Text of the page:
The Czech weather office has warned of high temperatures and the possibility of violent storms across the country on Monday. Temperatures could rise to up to 33 degrees Celsius, the office said. The heat wave will be broken by violent storms coming in from the west with the likelihood of hail and possibility of flash floods. Winds could reach speeds of up to 75 kilometres an hour.
In an interview on Czech Television Sunday, Lech Walesa repeated warnings about the lack of solidarity in dealing with worldwide and European problems. The situation in Belarus and willingness to tackle ecological and climate problems, were examples, he said. Walesa also attacked the level of democracy in his own country saying that a democratic framework was in place but apathy reigned and the supplementary steps to make the democratic system work well were lacking. Former Czechoslovak prime minister and leader of the Czech Senate Petr Pithart echoed some of the criticisms, highlighting for example the Ukraine crisis and France’s willingness to sell large warships to Russia and Germany’s former approval for gas pipelines from Russia that would bypass Poland.
The traditional Ride of the Kings took place Sunday in the south-eastern town of Hluk. The ride takes place every year and is part of traditional folklore in the region where a young by dressed in traditional costume and his retinue enter the town. The tradition has been included in UNESCO’s list of cultural events. Hluk, like most similar towns, holds the event every three years with the town of Vlčnov the only one to hold it annually. The tradition is sometimes said to date back to the flight of a Hungarian king in the 15th century disguised in women’s clothes after losing a battle.
Commemorations are taking place on the 599th anniversary of the execution of Bohemian church reformer Jan Hus in Constance, Germany, in 1415. July 6 is a national holiday in the Czech Republic. A sermon will be read in the Bethlehem chapel in central Prague, where Hus preached, with events taking place at his birthplace, Husinec, and at Constance. Hus was tried and burnt at the stake for alleged heresy against the Catholic Church, where a new exhibition about him has been prepared. The main target of Hus’ attacks were the sale of indulgences and corruption in the Catholic Church. Religious wars followed the execution as Hus’ followers attempted to safeguard their religious beliefs.
Czech Prime Minister Bohuslav Sobotka is to launch a summer tour of ministries starting with the Ministry of Culture on Tuesday. The series of visits is expected to check on how they are performing and fulfilling the coalition programme around half a year after he was sworn into office and the government was formed. The visit to the Ministry of Culture will be followed by inspections at the education and transport ministries. In spite of rumours that Minister of Justice Helena Válková might be for the chop if further problems occur at her ministry, the prime minister is not believed to be preparing any changes in his Cabinet team for the moment.
Czech fish farms and anglers’ associations say hot weather and insufficient rain are devastating stock. Some fish have had to be transferred to other pons in the south of the country because they are suffocating where they are, the news server Novinky.cz reported on Sunday. The low levels of ponds and rivers are also leaving fish easy prey to cormorants. Low water levels have also resulted in the fast spread of a parasitic infection of fish which causes dark spots on their skin and leaves them open to other infections.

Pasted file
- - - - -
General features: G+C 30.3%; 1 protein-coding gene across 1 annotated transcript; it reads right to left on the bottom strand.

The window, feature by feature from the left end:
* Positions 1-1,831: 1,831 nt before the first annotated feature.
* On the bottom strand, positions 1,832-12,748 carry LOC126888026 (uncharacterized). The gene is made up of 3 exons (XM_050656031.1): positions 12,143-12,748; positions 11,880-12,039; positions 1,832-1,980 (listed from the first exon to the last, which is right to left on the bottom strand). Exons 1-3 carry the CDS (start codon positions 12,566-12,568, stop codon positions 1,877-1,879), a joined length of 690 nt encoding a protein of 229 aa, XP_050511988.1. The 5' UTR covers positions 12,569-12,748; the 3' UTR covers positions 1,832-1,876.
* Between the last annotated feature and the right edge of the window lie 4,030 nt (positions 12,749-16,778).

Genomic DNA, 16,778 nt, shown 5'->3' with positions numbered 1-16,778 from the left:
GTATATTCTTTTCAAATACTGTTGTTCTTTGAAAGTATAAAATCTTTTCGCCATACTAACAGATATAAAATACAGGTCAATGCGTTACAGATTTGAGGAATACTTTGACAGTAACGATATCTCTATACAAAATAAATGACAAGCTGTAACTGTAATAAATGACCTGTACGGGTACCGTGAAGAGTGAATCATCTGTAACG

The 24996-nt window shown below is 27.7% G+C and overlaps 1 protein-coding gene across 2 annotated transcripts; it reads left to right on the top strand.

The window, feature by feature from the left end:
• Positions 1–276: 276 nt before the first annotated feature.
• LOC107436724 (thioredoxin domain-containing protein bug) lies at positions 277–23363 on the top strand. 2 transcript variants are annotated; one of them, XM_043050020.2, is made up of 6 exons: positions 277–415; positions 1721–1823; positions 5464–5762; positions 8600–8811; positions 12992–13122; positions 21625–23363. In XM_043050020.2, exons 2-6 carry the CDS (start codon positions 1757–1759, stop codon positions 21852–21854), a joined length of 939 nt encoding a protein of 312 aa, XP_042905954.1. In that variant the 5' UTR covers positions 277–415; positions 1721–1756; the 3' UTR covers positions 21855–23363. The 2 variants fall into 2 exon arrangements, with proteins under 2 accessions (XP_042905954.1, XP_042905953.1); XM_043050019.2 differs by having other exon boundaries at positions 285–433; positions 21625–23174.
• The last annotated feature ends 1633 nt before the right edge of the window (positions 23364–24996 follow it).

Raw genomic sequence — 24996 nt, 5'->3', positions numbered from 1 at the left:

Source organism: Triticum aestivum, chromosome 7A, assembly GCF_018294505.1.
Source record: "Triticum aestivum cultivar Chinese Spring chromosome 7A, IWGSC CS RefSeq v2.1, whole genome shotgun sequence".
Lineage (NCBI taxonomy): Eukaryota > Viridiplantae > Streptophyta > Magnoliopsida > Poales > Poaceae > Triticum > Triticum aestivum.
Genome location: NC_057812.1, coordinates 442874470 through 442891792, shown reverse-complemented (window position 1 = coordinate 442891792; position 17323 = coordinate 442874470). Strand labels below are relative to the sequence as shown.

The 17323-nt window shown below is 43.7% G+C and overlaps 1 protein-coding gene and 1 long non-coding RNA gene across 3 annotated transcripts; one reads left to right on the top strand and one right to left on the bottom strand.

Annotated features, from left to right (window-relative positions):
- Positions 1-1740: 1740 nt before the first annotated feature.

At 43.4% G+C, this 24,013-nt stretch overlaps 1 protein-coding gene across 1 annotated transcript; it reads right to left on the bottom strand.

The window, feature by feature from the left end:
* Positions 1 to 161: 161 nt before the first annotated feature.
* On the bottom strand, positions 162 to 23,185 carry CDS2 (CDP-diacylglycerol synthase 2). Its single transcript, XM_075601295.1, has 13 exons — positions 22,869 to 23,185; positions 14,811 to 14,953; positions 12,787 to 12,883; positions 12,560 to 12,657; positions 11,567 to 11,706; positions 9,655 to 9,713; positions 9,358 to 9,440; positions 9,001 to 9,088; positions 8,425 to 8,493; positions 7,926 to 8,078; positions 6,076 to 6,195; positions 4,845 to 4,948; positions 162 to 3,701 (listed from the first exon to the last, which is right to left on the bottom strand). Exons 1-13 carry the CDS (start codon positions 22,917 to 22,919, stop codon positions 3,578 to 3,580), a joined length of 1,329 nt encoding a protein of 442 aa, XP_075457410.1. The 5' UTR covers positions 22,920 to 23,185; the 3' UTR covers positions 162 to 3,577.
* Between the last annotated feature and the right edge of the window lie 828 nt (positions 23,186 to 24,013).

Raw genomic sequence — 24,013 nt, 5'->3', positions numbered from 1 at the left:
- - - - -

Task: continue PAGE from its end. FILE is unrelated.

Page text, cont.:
The Karlovy Vary International Film Festival continues on its second day with the spotlight perhaps on the world premiere screening of the director’s cut of Andrzej Wajda’s film ‘Walesa: Man of Hope’. The version of the film will be screened in the presence of former Polish dissident and leader of the Gdansk shipyard strikes that helped to topple the Communist regime, Lech Walesa. As well as the former Polish president the lead actors of the film will also be present. Later on Sunday, French actor and director Fanny Ardent will present her latest film ‘Obsessive Rhythms.’
Around 400 military enthusiasts with horses and field guns re-enacted the 1866 battle of Chlum u Sadov, north of Hradec Králové, on Saturday. The original battle pitted a 215,000 strong Austro-Saxon army against a slightly stronger Prussian army. The battle gave the Prussians a decisive win in the campaign and the leadership of German-speaking nations in Central Europe for the following decades. Participants in the re-enactment came from across Europe and as far away as the United States. The 1866 battle was the second biggest held on European soil during the 19th century.
Petra Kvitová thanked her back up team and family which turned up to witness her triumph. She said her team had worked out a strategy for the final and it paid off. She admitted in the post match interview that she had struggled after her first Wimbledon win in 2011 but hoped that after the second it would be easier. The final was watched by Czech-born nine times Wimbledon singles winner Martina Navrátilová and 1998 Czech singles winner Jana Novotná. Kvitová should move up to fourth ranked women’s player in the world following the Wimbledon win.
Petra Kvitová won her second women’s singles title with a 6:3, 6:0 demolition of Canadian Eugenie Bouchard on Saturday in less than an hour. The win is the 24-yer-old Czech’s second Grand Slam success after triumphing at Wimbledon in 2011. Following that win her form has been intermittent. Kvitová went into the final as the favourite against the young Canadian who was in her first Grand Slam final. Kvitová, who was seeded sixth for the championships, dominated the match, in particular thanks to powerful forehand crosscourt winners.